Custodial sentences for small amounts of marijuana to be abolished President

Share this:Click to share on Twitter (Opens in new window)Click to share on Facebook (Opens in new window)RelatedCustodial sentences for 30 grams or less of marijuana removedJuly 2, 2019In “Court”Taxpayers face huge burden of maintaining prisonersMarch 4, 2019In “latest news”Jagdeo supports decriminalizing possession of small quantities of marijuanaMay 24, 2018In “Crime” After mounting pressure from stakeholders, the Opposition and even parties within the coalition Government, the Administration will be looking to pass legislation which will see the removal of custodial sentences for the possession of small amounts of marijuana for personal use.This is according to President David Granger on Friday during his third press engagement since APNU/AFC took office in 2015.“We have a long legislative agenda and we have taken a decision in principle that custodial sentences for the possession of small amounts of marijuana for personal use would be legally abolished but after the National Assembly comes off its recess, you could look forward to that legislation being passed. It is already a decision which was agreed within the cabinet and we have no difficulty implementing it,” he asserted.Back in May, the Opposition Leader, Dr Bharrat Jagdeo had pressed his support towards the call for the decriminalization of small quantities of marijuana in Guyana.“We can’t continue to send somebody, a young person or even an older person to jail for less than a quarter ounce of marijuana. A quarter ounce of marijuana for three years when we have people who are traffickers and we have people that have produced or [are] growing large quantities of marijuana and because they have money they get off from the system,” the PPP General Secretary told media operatives.However, Jagdeo asserted that he does not believe persons who are found with the illegal substance in their possession – small amounts or not- should go about unpunished either.“I’m not in favor of them going scot-free. Let us find another [way] of sentencing. Sentence them to community work, sentence them to rehabilitation. Let them go in and spend a month in rehabilitation because the mothers and brothers and sisters and fathers who are doing this, you don’t want them locked away. Let us sentence them to rehabilitation. A month of rehab you have to go in for to say ‘stop smoking the marijuana’. They can go and get help,”  he explained.The former President further said that he does not believe that the decriminalizing of small quantities of marijuana is as contentious as the “death penalty” and as such, is certain that every Guyanese family would prefer for the custodial sentences to be removed for the small crime.“This cuts across politics. You have young people in PPP and PNC families who are caught with marijuana. Young kids. It’s not a political issue,” Jagdeo maintained while outlining that his support however  does not stretch to the complete legalization of marijuana.“I’m not supporting the legalization of marijuana- growing marijuana, trading marijuana, selling marijuana in Guyana. You go to jail for that sort of thing. That’s our law. I’m not supporting it. Let’s be clear about that one,” he asserted.Prior to this, the AFC –a party within the coalition Government- expressed its “outrage” and “deep concern” regarding the sentences being handed down via the judicial system for persons who are found in possession of small quantities of cannabis.The decriminalisation/legalisation of marijuana movement is gaining much momentum worldwide, with several countries taking steps to decriminalise and legalise the drug.In fact, a Caribbean Community (Caricom) Commission on Marijuana has made recommendation for the decriminalisation of marijuana across Member States, saying that the substance can be controlled and regulated as in the case of alcohol.This recommendation was placed before the 39th Regular Meeting of the Conference of Heads of Government of the Caricom, which was held in Jamaica in July.During the conference, it was recognised that Member States would need to review the report in more detail to determine action at the national level in relation to law reform models as proposed by the Commission.In Guyana, the issue came to the fore with the sentencing of a 27-year-old father and poultry farmer, Carl Mangal earlier this year, to three years’ incarceration for the possession of eight grams of marijuana.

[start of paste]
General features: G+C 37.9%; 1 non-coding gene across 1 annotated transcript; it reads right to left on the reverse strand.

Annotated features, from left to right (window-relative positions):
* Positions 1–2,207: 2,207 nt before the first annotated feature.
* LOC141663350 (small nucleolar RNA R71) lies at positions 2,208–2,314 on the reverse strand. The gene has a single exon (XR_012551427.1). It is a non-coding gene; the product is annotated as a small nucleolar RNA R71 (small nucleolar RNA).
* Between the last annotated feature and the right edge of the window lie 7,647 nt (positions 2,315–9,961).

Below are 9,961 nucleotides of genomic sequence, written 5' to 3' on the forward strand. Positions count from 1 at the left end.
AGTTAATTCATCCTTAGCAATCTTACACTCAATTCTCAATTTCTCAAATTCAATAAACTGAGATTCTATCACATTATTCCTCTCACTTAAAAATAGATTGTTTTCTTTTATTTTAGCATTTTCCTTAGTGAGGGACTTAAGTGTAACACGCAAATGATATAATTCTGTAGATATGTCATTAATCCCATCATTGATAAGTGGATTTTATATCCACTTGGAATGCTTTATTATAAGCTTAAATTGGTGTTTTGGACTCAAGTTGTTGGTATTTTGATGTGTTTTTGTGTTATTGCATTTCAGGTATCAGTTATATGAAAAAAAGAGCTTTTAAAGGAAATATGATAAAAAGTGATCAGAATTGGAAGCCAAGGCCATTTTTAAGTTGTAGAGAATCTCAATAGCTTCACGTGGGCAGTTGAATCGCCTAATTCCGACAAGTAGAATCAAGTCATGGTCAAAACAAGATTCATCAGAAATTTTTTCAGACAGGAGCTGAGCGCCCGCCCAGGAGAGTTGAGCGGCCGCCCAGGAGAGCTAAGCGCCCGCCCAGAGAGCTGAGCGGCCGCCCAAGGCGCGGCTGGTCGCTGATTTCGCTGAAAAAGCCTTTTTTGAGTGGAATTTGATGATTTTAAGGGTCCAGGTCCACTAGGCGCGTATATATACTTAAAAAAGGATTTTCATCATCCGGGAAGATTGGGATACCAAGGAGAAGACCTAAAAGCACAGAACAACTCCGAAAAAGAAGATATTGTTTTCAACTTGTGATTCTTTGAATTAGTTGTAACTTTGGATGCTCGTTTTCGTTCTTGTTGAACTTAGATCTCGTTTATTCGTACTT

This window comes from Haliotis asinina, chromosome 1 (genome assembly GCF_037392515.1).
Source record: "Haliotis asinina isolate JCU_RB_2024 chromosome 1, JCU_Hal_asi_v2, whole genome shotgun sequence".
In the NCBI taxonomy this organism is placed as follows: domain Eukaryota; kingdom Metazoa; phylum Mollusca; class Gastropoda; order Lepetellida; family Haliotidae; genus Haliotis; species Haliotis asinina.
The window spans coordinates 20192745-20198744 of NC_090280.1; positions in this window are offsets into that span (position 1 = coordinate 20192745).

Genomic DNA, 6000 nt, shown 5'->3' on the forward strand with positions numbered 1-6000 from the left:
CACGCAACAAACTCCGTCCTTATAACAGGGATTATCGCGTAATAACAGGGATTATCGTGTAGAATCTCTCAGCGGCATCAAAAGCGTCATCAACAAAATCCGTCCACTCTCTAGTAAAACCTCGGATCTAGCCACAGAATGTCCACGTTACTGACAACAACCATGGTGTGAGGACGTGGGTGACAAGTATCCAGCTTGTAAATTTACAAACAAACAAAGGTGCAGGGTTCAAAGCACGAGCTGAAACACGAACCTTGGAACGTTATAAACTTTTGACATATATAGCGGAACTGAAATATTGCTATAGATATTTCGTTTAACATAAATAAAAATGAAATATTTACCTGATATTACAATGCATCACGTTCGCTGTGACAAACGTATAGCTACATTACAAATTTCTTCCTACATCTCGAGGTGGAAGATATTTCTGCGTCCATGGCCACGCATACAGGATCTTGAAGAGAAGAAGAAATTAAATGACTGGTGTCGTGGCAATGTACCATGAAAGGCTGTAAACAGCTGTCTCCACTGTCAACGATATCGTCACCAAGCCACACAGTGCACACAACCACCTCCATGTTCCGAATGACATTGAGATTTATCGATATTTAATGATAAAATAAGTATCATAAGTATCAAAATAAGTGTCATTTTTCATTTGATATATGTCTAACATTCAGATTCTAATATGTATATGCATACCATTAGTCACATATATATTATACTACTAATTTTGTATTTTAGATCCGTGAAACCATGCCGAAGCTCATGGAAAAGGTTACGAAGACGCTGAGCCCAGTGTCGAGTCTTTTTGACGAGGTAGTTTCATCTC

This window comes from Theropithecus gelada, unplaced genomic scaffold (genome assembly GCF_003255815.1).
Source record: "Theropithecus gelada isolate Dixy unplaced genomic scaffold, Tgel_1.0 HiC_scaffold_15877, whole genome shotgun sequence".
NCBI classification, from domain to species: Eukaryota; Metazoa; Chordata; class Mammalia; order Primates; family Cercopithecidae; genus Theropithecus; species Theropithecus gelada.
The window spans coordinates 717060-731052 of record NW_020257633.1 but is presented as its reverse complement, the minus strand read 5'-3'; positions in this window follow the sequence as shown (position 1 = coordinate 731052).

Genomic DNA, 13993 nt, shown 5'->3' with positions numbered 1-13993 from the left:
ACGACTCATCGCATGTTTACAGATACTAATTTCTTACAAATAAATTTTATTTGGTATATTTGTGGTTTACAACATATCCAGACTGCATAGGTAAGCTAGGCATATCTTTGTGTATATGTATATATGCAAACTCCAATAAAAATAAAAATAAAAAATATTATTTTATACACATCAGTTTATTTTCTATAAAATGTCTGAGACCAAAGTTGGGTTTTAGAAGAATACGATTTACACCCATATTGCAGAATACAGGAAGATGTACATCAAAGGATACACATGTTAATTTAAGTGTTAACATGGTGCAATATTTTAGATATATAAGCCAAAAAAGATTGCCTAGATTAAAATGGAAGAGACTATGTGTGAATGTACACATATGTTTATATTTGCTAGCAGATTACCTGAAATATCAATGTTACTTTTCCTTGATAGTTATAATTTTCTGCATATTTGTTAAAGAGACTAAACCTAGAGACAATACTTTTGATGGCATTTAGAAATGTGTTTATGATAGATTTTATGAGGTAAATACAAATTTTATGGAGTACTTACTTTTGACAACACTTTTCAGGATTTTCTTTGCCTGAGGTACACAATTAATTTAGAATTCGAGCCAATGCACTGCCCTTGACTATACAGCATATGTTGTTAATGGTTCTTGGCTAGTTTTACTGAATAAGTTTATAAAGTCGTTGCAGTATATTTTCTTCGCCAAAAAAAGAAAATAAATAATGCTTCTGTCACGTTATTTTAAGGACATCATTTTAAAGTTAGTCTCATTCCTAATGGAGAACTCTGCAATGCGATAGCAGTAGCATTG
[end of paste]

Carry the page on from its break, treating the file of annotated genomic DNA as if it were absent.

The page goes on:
Leave a Reply

Your email address will not be published. Required fields are marked *